This is my 170ith post. I have been writing everyday for half a year. Last month my blog averaged 900 hits per day. I took a little break over the last few days, not because I didn't have anything to write about, but because I just didn't want to sit down at the computer.
Besides being social, I've been reading papers from a recent conference on Daoism and I pulled out my video camera â†’ so I'll have some more video for you soon.
Last week I had a number of server problems which are unsolved, floating in the air. I know very little about computers really, but I manged to add a few plug-ins like this colored highlighting. I suppose I will learn eventually. Meanwhile I'd like to point out that although my list of categories on the right hand column is rather general, the search box works really well. For instance, you can search for every mention of the word "fear," and get an interesting list, or if you like try "death" or "medicine"
I've also been lax about responding to comments, kind of like how some people get behind on their emails and just decide to forget about them. But that reminds me, Dave over at Formosa Neijia asked me a question I didn't have an answer for:
Why didn't I mention homosexuality in my post about the Rabbit God (the Chinese God of Gays)? Why did I do that? For one, I wanted to see if people were following my links. But I think I was also internally conflicted about how I should be talking about gayness to an international audience.
I'm pretty sure that 10% of my international audience is gay and at least 20% of my Youtube audience is gay but in the closet. I'm not myself gay (yet) but I do have a rainbow flag bumper-sticker on my car. This is not just so that if someone cuts me off in traffic I can claim it is a hate crime. No, I actually have an affinity with gayness. As a martial artist who hardly ever gets a chance to really test his skills, I have been hoping that someone will attack me for being gay and I will have a righteous reason to demonstrate my martial superiority!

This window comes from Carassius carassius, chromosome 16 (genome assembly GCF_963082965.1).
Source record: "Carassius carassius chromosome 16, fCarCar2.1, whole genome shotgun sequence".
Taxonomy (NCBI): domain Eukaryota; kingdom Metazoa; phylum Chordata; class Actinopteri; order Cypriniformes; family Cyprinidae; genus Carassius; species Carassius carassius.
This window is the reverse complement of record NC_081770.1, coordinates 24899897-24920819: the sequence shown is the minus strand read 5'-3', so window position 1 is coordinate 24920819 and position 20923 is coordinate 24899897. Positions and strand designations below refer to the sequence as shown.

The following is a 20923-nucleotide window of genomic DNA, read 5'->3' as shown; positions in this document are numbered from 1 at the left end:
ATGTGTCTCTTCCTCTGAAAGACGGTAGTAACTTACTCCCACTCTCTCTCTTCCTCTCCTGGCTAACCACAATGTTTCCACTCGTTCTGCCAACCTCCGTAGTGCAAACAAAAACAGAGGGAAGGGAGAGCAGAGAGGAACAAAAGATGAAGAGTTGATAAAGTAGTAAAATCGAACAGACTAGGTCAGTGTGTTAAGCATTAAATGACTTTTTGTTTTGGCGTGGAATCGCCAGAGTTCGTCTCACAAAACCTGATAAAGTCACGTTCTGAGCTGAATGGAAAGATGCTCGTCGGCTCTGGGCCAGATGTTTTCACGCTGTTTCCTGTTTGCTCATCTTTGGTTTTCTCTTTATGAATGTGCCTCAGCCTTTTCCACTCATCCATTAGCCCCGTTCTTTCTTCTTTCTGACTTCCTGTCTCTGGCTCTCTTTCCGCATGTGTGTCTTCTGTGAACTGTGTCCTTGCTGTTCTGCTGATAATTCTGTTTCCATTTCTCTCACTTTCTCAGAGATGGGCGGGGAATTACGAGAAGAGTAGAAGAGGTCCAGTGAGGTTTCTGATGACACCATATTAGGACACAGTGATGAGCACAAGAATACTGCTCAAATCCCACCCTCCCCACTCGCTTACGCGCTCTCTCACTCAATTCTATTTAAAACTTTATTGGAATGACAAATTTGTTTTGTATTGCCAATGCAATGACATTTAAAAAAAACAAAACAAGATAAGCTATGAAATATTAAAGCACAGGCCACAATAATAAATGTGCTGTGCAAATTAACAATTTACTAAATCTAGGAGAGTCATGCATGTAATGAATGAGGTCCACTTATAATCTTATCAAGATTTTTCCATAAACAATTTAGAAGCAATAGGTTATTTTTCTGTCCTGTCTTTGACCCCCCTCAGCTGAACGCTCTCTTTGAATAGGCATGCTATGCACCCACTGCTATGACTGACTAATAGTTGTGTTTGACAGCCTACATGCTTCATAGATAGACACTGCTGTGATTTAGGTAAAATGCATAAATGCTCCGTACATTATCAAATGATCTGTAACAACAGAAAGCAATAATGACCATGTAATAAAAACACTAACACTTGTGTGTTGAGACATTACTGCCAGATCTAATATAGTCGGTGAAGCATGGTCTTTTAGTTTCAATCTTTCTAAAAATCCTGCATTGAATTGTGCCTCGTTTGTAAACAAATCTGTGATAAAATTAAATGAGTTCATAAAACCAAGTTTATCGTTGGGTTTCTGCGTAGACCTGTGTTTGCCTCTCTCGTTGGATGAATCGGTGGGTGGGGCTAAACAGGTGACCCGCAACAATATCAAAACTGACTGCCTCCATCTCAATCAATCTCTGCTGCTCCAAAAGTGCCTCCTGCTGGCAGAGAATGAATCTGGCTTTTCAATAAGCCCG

This reminds me of a rather surprising question which I get quite often: Am I Chinese?
This question is all the more surprising because it is more often than not Chinese Elementary School children or their parents who are asking me the question. Chinese-ness is not as well defined as one might think.
I was teasing a friend of mine from Sichuan the other day. The word Chinese doesn't really exist in Chinese. There is Zhong guoren which means "Center Country People," and there is the term "Han," which is sort of like an ethnicity because citizens of "the Center Country" who do not identify as Han are considered ethnic minorities. (The term Han is really a reference to the first long lasting historic dynasty, the Han Dynasty which lasted 400 years from about 200 BCE to about 200 CE.) So I asked my friend from Sichuan how long her family has been Han and she said, "We registered about 400 years ago during the last part of the Ming Dynasty." I'm not sure there are reliable numbers available, but I'd bet at least half of China could make a simular admission.
I put the question "What makes a person Chinese?" to a rather well informed scholar and she said, "It is clearly not one ethnic group, and clearly not a language either. The cohesive fabric could well be the written language, but most people for most of history have been illiterate. So I would have to say it is Qigong! What all Chinese communities have in common is that people get up in the morning and do long-life movement routines."
Being literate in Chinese written language has some merit as a definition of Chinese-ness. For 2000 years up until the 1800's China had the highest percentage of literate people in the world (unless you include Jews which have had nearly 100% literacy for men for nearly 2000 years.)
I asked a woman from Taiwan if she was Han, and she said "No, my people originally (500 years ago) came form South China which was never part of the Han Dynasty. It would be better to call me Tang! (After the Tang Dynasty 600-900 CE.)
So as the gongfu teacher in several Elementary schools, the answer I usually give to the question, "Are you Chinese?" is: "That depends on how you define Chinese." Which has so far satisfied all inquires.